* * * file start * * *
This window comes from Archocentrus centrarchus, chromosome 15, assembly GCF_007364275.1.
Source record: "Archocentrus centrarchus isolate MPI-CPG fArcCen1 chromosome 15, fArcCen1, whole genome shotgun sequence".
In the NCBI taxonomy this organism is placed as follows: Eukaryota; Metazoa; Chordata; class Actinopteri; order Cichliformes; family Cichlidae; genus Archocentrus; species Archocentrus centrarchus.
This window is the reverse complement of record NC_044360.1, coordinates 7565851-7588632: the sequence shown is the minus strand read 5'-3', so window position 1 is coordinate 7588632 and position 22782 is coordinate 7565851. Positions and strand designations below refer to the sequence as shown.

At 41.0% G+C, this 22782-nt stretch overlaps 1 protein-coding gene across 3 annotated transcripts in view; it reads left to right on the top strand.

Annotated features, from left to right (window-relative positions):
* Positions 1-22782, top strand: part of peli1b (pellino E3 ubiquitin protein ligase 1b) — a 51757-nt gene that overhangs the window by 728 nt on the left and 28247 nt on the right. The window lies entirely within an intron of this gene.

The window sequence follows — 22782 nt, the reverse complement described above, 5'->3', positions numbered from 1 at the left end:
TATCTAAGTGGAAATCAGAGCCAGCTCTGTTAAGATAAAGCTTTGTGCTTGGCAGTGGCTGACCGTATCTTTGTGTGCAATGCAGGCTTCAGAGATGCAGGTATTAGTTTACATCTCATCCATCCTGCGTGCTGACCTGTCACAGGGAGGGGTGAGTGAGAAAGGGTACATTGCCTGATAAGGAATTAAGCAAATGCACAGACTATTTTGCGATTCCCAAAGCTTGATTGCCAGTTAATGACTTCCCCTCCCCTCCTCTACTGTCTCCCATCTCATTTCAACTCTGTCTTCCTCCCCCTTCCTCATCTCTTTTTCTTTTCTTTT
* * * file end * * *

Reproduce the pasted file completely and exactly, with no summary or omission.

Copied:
This window comes from Archocentrus centrarchus, chromosome 15, assembly GCF_007364275.1.
Source record: "Archocentrus centrarchus isolate MPI-CPG fArcCen1 chromosome 15, fArcCen1, whole genome shotgun sequence".
In the NCBI taxonomy this organism is placed as follows: Eukaryota; Metazoa; Chordata; class Actinopteri; order Cichliformes; family Cichlidae; genus Archocentrus; species Archocentrus centrarchus.
This window is the reverse complement of record NC_044360.1, coordinates 7565851-7588632: the sequence shown is the minus strand read 5'-3', so window position 1 is coordinate 7588632 and position 22782 is coordinate 7565851. Positions and strand designations below refer to the sequence as shown.

At 41.0% G+C, this 22782-nt stretch overlaps 1 protein-coding gene across 3 annotated transcripts in view; it reads left to right on the top strand.

Annotated features, from left to right (window-relative positions):
* Positions 1-22782, top strand: part of peli1b (pellino E3 ubiquitin protein ligase 1b) — a 51757-nt gene that overhangs the window by 728 nt on the left and 28247 nt on the right. The window lies entirely within an intron of this gene.

The window sequence follows — 22782 nt, the reverse complement described above, 5'->3', positions numbered from 1 at the left end:
TATCTAAGTGGAAATCAGAGCCAGCTCTGTTAAGATAAAGCTTTGTGCTTGGCAGTGGCTGACCGTATCTTTGTGTGCAATGCAGGCTTCAGAGATGCAGGTATTAGTTTACATCTCATCCATCCTGCGTGCTGACCTGTCACAGGGAGGGGTGAGTGAGAAAGGGTACATTGCCTGATAAGGAATTAAGCAAATGCACAGACTATTTTGCGATTCCCAAAGCTTGATTGCCAGTTAATGACTTCCCCTCCCCTCCTCTACTGTCTCCCATCTCATTTCAACTCTGTCTTCCTCCCCCTTCCTCATCTCTTTTTCTTTTCTTTT